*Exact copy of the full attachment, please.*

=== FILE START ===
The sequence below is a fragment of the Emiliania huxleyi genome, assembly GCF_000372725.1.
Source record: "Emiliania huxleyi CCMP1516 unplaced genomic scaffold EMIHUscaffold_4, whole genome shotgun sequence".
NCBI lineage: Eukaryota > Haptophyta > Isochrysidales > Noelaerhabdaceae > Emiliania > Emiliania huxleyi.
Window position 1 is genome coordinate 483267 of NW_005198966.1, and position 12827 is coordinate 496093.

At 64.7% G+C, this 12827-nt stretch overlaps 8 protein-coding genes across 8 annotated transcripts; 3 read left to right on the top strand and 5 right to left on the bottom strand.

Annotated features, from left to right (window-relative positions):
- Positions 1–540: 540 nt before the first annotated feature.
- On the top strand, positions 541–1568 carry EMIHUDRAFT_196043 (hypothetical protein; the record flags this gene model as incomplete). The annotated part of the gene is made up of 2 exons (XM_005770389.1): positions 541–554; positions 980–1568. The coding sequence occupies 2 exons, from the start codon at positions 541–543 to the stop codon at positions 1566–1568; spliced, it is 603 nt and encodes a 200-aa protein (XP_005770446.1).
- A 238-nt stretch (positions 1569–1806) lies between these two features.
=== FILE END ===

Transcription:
The sequence below is a fragment of the Emiliania huxleyi genome, assembly GCF_000372725.1.
Source record: "Emiliania huxleyi CCMP1516 unplaced genomic scaffold EMIHUscaffold_4, whole genome shotgun sequence".
NCBI lineage: Eukaryota > Haptophyta > Isochrysidales > Noelaerhabdaceae > Emiliania > Emiliania huxleyi.
Window position 1 is genome coordinate 483267 of NW_005198966.1, and position 12827 is coordinate 496093.

At 64.7% G+C, this 12827-nt stretch overlaps 8 protein-coding genes across 8 annotated transcripts; 3 read left to right on the top strand and 5 right to left on the bottom strand.

Annotated features, from left to right (window-relative positions):
- Positions 1–540: 540 nt before the first annotated feature.
- On the top strand, positions 541–1568 carry EMIHUDRAFT_196043 (hypothetical protein; the record flags this gene model as incomplete). The annotated part of the gene is made up of 2 exons (XM_005770389.1): positions 541–554; positions 980–1568. The coding sequence occupies 2 exons, from the start codon at positions 541–543 to the stop codon at positions 1566–1568; spliced, it is 603 nt and encodes a 200-aa protein (XP_005770446.1).
- A 238-nt stretch (positions 1569–1806) lies between these two features.